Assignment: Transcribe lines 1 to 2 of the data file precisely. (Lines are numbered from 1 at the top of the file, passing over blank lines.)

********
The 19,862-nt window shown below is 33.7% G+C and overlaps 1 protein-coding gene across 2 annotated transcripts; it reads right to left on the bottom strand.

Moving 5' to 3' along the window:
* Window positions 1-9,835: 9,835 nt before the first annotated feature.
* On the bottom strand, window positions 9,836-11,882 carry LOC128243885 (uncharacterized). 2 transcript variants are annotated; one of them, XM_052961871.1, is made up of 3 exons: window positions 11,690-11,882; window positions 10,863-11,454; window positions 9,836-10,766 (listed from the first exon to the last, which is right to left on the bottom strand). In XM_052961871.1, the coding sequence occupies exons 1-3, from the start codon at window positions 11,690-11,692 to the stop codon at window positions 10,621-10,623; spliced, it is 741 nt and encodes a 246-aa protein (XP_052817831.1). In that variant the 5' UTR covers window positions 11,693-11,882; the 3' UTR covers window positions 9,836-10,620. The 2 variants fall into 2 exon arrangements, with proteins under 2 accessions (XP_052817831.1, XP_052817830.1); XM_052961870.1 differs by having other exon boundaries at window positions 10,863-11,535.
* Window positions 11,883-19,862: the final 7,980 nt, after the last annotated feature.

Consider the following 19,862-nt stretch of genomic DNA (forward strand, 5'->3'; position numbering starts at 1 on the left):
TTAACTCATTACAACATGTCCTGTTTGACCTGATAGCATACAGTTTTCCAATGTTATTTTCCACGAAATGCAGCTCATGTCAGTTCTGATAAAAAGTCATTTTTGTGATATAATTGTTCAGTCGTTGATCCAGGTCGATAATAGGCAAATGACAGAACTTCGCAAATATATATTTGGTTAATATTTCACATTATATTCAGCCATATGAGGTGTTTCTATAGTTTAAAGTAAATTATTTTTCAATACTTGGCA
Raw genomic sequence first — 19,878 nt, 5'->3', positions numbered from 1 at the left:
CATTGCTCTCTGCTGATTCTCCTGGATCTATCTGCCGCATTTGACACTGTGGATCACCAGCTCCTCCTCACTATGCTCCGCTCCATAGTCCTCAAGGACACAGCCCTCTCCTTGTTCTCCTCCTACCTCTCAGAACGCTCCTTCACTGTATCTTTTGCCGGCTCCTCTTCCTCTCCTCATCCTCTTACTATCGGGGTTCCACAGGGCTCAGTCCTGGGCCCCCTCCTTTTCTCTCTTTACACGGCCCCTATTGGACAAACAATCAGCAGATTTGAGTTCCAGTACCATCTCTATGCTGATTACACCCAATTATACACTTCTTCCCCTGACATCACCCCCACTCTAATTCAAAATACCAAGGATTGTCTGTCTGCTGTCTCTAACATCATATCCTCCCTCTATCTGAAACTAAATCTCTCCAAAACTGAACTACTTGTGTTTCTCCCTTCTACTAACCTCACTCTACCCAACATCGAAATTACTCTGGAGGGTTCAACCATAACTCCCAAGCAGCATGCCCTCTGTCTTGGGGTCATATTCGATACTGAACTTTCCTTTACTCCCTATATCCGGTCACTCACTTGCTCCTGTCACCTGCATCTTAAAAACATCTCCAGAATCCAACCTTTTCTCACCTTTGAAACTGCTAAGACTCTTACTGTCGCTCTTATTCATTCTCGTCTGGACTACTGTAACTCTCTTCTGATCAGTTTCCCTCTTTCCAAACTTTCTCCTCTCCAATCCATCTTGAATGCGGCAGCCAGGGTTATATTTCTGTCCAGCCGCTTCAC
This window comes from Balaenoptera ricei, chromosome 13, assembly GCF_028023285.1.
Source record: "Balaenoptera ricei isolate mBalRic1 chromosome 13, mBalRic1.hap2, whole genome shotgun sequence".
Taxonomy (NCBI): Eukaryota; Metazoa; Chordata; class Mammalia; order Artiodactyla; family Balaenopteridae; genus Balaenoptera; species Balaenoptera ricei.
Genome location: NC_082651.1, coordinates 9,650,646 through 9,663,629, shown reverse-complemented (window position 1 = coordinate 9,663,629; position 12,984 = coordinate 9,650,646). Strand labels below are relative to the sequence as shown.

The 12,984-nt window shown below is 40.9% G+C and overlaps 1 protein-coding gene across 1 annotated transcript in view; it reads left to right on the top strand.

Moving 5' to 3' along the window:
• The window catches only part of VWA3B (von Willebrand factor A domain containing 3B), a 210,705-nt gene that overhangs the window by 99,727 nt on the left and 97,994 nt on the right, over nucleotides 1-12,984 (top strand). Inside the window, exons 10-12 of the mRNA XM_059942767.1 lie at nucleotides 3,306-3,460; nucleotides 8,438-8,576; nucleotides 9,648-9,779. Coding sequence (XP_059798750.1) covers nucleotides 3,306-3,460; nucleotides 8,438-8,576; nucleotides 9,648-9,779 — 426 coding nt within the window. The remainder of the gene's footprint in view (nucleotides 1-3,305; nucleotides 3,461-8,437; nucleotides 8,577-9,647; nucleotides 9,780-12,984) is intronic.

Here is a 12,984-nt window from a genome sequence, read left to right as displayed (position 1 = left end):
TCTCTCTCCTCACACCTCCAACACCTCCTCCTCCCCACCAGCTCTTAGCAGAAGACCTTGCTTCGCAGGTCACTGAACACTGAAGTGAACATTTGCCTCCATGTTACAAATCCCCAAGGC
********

The 19,862-nt window shown below is 33.7% G+C and overlaps 1 protein-coding gene across 2 annotated transcripts; it reads right to left on the bottom strand.

Moving 5' to 3' along the window: